Australian Cassowary Bird


Australian cassowary bird is a big, black flightless bird.


It is only found in the tropical rainforests of north Queensland (and our northern neighbour Papua New Guinea). A relative to emu, it belongs to the group of flightless birds called ratites, which evolved on the Gondwana continent and are not found in the Northern Hemisphere.


 Southern Cassowary (Casuarius Casuarius) Standing in Dense Vegetation, Queensland
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Found in Wet Tropics
The Casuarius sp. is a stocky 1.5m-tall bird with black hairlike plumage and large feet with three toes, a long blue neck, red wattles, and a large horn on the top of its head. Whether the horn works as protection, signal of dominance or shovel for foraging, is not fully known but it does look quite impressive.

Southern Cassowary (Casuarius Casuarius), Daintree National Park, Queensland, Australia
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Diet
It is usually solitary and it has a large home range in which it feeds on fallen fruit, fungi, snails, frogs, fish, eggs, rodents and even carrion. It swallows the seeds whole and it is the most important disperser of seeds of many species of rainforest trees. It is silent as it walks through the vegetation and easy to miss when walking past, but it will hiss if threatened and it has got a 10-cm spike on the inside toe of each foot so don’t scare it.

Southern Cassowary (Casuarius Casuarius), Queensland, Australia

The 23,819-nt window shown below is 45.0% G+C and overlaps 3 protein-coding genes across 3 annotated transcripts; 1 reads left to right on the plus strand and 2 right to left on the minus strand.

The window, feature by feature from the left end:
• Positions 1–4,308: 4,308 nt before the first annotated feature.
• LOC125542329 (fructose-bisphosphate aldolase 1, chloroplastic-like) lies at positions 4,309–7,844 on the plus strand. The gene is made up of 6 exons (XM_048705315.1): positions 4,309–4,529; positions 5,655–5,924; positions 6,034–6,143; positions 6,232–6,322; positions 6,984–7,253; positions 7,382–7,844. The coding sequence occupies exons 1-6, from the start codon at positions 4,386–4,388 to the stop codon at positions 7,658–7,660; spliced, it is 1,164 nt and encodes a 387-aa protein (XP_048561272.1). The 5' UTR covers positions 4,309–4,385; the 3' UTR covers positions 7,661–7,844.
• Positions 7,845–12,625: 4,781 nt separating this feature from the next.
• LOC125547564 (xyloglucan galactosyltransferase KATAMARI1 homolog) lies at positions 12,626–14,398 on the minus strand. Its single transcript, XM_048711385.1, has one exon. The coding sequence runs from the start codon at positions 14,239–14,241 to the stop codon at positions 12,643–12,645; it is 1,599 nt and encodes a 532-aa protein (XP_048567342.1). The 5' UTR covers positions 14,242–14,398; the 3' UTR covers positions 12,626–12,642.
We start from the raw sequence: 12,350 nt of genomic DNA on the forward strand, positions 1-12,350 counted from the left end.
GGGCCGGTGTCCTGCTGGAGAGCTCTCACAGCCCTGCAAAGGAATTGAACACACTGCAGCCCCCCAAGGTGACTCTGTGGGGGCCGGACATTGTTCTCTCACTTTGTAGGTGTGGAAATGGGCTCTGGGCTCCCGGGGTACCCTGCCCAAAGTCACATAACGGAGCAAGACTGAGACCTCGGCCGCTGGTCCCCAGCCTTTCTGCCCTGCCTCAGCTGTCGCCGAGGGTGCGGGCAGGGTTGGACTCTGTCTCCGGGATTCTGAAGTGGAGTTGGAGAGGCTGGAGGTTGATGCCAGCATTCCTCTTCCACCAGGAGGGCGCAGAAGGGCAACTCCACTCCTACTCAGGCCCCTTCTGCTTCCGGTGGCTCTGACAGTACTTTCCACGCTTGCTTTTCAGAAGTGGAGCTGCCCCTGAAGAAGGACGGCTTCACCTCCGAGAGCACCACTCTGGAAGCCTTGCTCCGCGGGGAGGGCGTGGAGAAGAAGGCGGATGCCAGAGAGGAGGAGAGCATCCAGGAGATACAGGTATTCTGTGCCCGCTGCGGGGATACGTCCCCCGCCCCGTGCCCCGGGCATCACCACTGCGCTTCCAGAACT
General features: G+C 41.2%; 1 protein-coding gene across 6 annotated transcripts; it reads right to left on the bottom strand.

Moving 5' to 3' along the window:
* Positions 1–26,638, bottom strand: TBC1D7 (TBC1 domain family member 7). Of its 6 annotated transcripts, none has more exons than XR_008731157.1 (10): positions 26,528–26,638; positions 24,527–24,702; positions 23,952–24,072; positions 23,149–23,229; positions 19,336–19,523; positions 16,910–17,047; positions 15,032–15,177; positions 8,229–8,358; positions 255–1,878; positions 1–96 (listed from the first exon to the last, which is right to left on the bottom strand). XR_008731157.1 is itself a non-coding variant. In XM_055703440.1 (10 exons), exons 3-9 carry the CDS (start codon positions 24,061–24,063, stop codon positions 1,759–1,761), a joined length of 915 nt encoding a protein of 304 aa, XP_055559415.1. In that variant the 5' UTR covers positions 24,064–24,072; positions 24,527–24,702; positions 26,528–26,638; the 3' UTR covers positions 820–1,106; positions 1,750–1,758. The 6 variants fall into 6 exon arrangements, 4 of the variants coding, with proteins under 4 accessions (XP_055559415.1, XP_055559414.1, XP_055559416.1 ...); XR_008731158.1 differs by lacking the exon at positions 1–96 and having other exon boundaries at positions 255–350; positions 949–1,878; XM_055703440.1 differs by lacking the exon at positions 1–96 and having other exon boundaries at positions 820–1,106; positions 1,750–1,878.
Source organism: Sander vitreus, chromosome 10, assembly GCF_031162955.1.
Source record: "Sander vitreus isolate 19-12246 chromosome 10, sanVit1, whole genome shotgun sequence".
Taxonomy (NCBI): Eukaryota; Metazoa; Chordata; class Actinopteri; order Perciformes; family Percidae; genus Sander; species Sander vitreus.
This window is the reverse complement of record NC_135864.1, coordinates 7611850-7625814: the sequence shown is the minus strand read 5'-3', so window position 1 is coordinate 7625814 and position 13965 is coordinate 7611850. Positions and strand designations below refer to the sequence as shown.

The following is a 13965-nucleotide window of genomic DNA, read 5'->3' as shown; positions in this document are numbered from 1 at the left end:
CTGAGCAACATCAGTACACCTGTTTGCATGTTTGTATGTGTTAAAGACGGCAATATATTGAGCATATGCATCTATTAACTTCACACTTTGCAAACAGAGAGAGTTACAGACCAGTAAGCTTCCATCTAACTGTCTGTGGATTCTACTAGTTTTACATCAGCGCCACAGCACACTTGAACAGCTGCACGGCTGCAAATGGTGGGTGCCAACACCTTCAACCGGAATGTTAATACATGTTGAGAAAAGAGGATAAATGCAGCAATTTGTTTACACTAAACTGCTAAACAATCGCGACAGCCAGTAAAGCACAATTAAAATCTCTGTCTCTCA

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Breeding Season and Babies
It breeds during the dry season between April and August. Female lays 3-4 eggs on the rainforest ground, and as in all ratites, takes off leaving the male that incubates the eggs and looks after the young for nine months after hatching.

Warning Road Sign for Cassowaries Near Mission Beach, Northeast Coast of Queensland, Australia
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Cassowary Mission Beach
Cassowary bird is not easy to see in the dense rainforest. Most often it is seen crossing the roads, or walking along roadsides where people have been feeding it. Feeding cassowaries does not only make them agressive and attract them to the roads where they risk getting run over, but is now also illegal (means you get a big fine). The best places to see it are in Mission Beach, Daintree National Park and Atherton Tablelands in north Queensland, but you need a bit of luck to see it in the wild. If you don't, you can see it in most of Australian zoo parks and animal sanctuaries such as Melbourne Zoo in Melbourne, Taronga Zoo in Sydney, Lone Pine Koala Sanctuary in Brisbane, Australia Zoo on the Sunshine Coast, Billabong Sanctuary south of Townsville and Cairns Tropical Zoo and Kuranda Wildlife Noctarium north of Cairns.



























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